Still with me? Good, because now we're getting to the latest findings. First, there is the work of Viktor Toth (a software developer based in Canada) and JPL scientist Slava Turyshev, who wrote a comprehensive review paper in April 2010, claiming that, in fact, the most likely culprit was heat. As Natalie Wolchover wrote in her Popular Science article last December:
Using the telemetry data, the two scientists created an extremely elaborate “finite element” 3-D computer model of each Pioneer spacecraft, in which the thermal properties of 100,000 positions on their surfaces are independently tracked for the duration of the 30-year mission. Everything there is to know about heat conduction across the spacecraft’s surfaces, as well as the way that heat flow and temperature declined over time as the power of the generators lessened, they know.
The results of the telemetry analysis? “The heat recoil force accounts for part of the acceleration,” said Turyshev. They wouldn’t tell me how significant a part. (Turyshev: “We’d like to publish that in the scientific literature.”) But according to Toth, “You can take it to the bank that whatever remains of the anomaly after accounting for that thermal acceleration, it will at most be much less than the canonical value of 8.74 x 10-10 m/s2, and then, mind you, all those wonderful numerical coincidences people talk about are destroyed.”
And that's not all! Last year, Italian researcher Lorenzo Iorio published a paper on the arXiv adding further to the evidence that the Pioneer anomaly is not likely to be due to modified gravity, based on his analysis of the orbits of three moons of Neptune: Triton, Nereid and Proteus. None showed evidence of similar perturbations.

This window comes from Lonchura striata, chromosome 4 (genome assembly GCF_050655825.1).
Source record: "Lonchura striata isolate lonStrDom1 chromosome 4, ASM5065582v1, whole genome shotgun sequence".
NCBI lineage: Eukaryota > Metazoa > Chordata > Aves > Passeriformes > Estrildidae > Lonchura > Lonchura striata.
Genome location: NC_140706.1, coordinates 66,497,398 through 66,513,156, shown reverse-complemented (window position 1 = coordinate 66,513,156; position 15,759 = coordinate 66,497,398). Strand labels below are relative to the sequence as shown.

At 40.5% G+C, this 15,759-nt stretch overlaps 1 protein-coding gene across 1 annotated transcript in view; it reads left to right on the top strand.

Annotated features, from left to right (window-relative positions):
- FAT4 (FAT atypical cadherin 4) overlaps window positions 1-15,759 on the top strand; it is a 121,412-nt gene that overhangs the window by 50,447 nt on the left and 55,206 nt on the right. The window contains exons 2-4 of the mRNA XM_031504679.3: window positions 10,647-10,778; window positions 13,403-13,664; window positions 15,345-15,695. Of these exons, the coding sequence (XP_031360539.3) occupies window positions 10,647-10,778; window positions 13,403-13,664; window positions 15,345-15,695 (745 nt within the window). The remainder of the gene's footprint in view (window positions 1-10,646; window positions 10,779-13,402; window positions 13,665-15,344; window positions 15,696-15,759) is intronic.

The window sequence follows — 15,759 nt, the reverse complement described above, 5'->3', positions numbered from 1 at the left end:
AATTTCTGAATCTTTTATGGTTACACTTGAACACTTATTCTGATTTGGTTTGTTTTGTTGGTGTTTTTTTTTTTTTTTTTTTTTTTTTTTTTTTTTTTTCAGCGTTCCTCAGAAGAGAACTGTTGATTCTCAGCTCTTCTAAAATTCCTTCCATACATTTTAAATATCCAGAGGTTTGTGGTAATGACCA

Finally, we come to the recent work by Portuguese scientist Federico Francisco and colleagues at the Instituto de Plasmas e Fusao Nuclear in Lisbon, claiming those original thermal calculations -- the ones that ruled out heat as a possible explanation for the anomaly -- were wrong. Yep, we're back to the heat theory again!
Specifically, Francisco et al. reworked the calculations taking into account not just how heat is emitted, but also how it gets reflected off various parts of the spacecraft (pictured here). Per Technology Review:
Previous calculations have only estimated the effect of reflections. So Francisco and co used a computer modeling technique called Phong shading to work out exactly how the the emitted heat is reflected and in which direction it ends up traveling.
Phong shading was dreamt up in the 1970s and is now widely used in many rendering packages to model reflections in three dimensions. It was originally developed to handle the reflections of visible light from 3D objects but it works just as well for infrared light, say Francisco and co.
In particular, Phong shading has allowed the Portuguese team to include for the first time the effect of heat emitted from a part of the spacecraft called the main equipment compartment. It turns out that heat from the back wall of this compartment is reflected from the back of the spacecraft's antenna. Since the antenna points Sunward, towards Earth, reflections off its back would tend to decelerate the spacecraft. "The radiation from this wall will, in a ﬁrst iteration, reﬂect off the antenna and add a contribution to the force in the direction of the sun."
When you do that, say Francisco et al., the anomaly magically disappears. His conclusion: "With the results presented here it becomes increasingly apparent that, unless new data arises, the puzzle of the anomalous acceleration of the Pioneer probes can ﬁnally be put to rest."
So, is the issue finally, truly resolved once and for all? I'm guessing only in the minds of some. In fact, I expect the debate will continue to rage on for a few more years now, as would-be challengers re-crunch the data and do their own calculations. Only after the latest analyses pass this rigorous scrutiny, can we truly say the debate has ended.